‘Convenanza’ is the sound of Andrew Weatherall looking back at the clutter of a life thoroughly lived and realising it’s too late to tidy it up in any meaningful way. It would be marvellous to throw out lines about the artist exploring the periphery of his musical vision or redrawing the boundary between confrontational electronica and a fondness for a decent melody. That would however indicate some kind of preconceived plan or, failing that, a musical objective which shaped the record. Even serendipity would suggest a more organised approach to the album than was actually the case.
Many years of listening to music with a unique ear has resulted in the disordered cabinet of highlights, touchstones, revelations and half recalled good times that make up being Lord Sabre. Andrew and his long time fellow recusant Nina Walsh met up in her studio following their enjoyable collaboration as ‘The Woodleigh Research Facility’ with a view to ‘doing something’ and started tinkering around with the bare bones of some rhythm, top lines and loose vocal meanderings Nina had had sitting on the shelf for a while.
Andrew yanked and pulled at the threads and added lyrical ideas until the ghosts of songs started to emerge. Refusing to concern themselves with any kind of structure, (does entropy apply to songwriting or is there an unsettling instinct to conform?) they scarpered when tedium threatened and let the music do what it wanted. Sometimes it took a sharp left turn; sometimes it dropped any pretensions of a tune and made do with a wonky groove and at other times simply disintegrated.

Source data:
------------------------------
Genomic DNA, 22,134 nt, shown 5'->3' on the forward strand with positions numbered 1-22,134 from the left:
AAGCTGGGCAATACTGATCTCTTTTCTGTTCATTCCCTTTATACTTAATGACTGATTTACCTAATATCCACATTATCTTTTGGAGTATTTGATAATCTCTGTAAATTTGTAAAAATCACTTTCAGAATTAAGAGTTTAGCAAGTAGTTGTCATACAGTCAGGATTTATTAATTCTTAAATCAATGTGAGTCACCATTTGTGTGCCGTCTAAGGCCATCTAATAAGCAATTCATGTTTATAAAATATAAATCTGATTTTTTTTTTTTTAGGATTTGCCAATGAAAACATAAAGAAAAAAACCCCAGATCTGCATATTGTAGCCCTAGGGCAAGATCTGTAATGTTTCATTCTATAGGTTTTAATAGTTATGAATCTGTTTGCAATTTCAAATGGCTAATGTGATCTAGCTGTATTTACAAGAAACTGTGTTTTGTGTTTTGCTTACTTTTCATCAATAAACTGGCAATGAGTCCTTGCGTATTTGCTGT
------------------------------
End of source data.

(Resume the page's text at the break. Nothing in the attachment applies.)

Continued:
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Frankfurt Advice’s post funk punk rhythm takes a deep breath but soldiers on when the disquieting sound of the trumpet playing in the next room intrudes and remains firmly in control despite momentarily stumbling over an unruly guitar. The Confidence Man’s self-assured top line collapses in on itself and the loosened beats enjoy a gentle unrestrained boogie atop the solid bassline before the vocal’s final hymnic retreat.
Is this sounding incoherent, an uncomfortable disjointed mess? It’s no more so than you’d get dipping arbitrarily into a life or trying to describe any long relationship. Being untidy is allowed; in fact it is to be celebrated as it reflects more truly the jumble of moments any of us experience at the best of times and we all recognise can never be caught on the page.
The upside of this promiscuous attitude to music is the sheer joy when it all comes into focus on We Count The Stars… The trumpet returns but this time it’s the soaring sprit of the song which strains against a deeply anchored bassline. The message of abandonment in the verse is thwarted by the obstinate optimism of the key refrain and there’s a sense of resolution as the song ends and melds into the blissful Thirteenth Night.
That Andrew has grasped random thoughts, memories and life markers then assembled them so they become such a satisfying musical voyage is a testament to a mind that can draw pictures in the air but still has trouble finding the on-off button on his laptop.